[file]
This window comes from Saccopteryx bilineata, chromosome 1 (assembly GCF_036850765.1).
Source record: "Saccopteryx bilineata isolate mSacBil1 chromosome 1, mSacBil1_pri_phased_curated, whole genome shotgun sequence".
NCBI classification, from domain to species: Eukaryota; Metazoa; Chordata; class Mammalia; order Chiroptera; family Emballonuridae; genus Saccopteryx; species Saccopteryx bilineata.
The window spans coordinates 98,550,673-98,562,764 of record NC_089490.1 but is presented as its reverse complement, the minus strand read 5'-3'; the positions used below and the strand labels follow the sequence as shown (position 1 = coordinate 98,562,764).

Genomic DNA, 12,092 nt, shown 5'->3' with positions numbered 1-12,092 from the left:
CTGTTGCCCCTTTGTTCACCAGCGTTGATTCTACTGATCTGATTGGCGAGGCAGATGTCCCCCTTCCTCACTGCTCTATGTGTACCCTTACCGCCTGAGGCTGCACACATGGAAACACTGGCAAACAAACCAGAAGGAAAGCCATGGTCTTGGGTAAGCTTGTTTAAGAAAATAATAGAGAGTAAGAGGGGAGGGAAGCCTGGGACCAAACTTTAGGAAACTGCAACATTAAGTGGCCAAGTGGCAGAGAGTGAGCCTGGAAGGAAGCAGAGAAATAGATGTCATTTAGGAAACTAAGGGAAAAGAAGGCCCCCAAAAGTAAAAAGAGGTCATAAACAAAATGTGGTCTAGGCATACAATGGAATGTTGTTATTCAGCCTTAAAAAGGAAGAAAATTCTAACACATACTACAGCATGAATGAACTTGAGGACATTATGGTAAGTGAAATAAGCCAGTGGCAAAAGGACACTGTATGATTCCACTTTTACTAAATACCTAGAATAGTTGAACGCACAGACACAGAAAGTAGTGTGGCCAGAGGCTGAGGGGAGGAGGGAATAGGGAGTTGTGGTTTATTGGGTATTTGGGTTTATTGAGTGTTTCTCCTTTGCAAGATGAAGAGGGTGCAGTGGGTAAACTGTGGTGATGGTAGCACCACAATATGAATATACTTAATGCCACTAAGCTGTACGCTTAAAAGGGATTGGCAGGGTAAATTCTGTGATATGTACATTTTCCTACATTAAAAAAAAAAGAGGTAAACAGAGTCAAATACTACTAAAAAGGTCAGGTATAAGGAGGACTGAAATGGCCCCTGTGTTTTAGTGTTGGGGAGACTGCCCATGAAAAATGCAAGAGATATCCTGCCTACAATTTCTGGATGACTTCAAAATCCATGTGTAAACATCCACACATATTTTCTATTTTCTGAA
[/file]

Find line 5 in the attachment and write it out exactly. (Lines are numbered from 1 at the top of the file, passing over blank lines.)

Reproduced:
Genomic DNA, 12,092 nt, shown 5'->3' with positions numbered 1-12,092 from the left: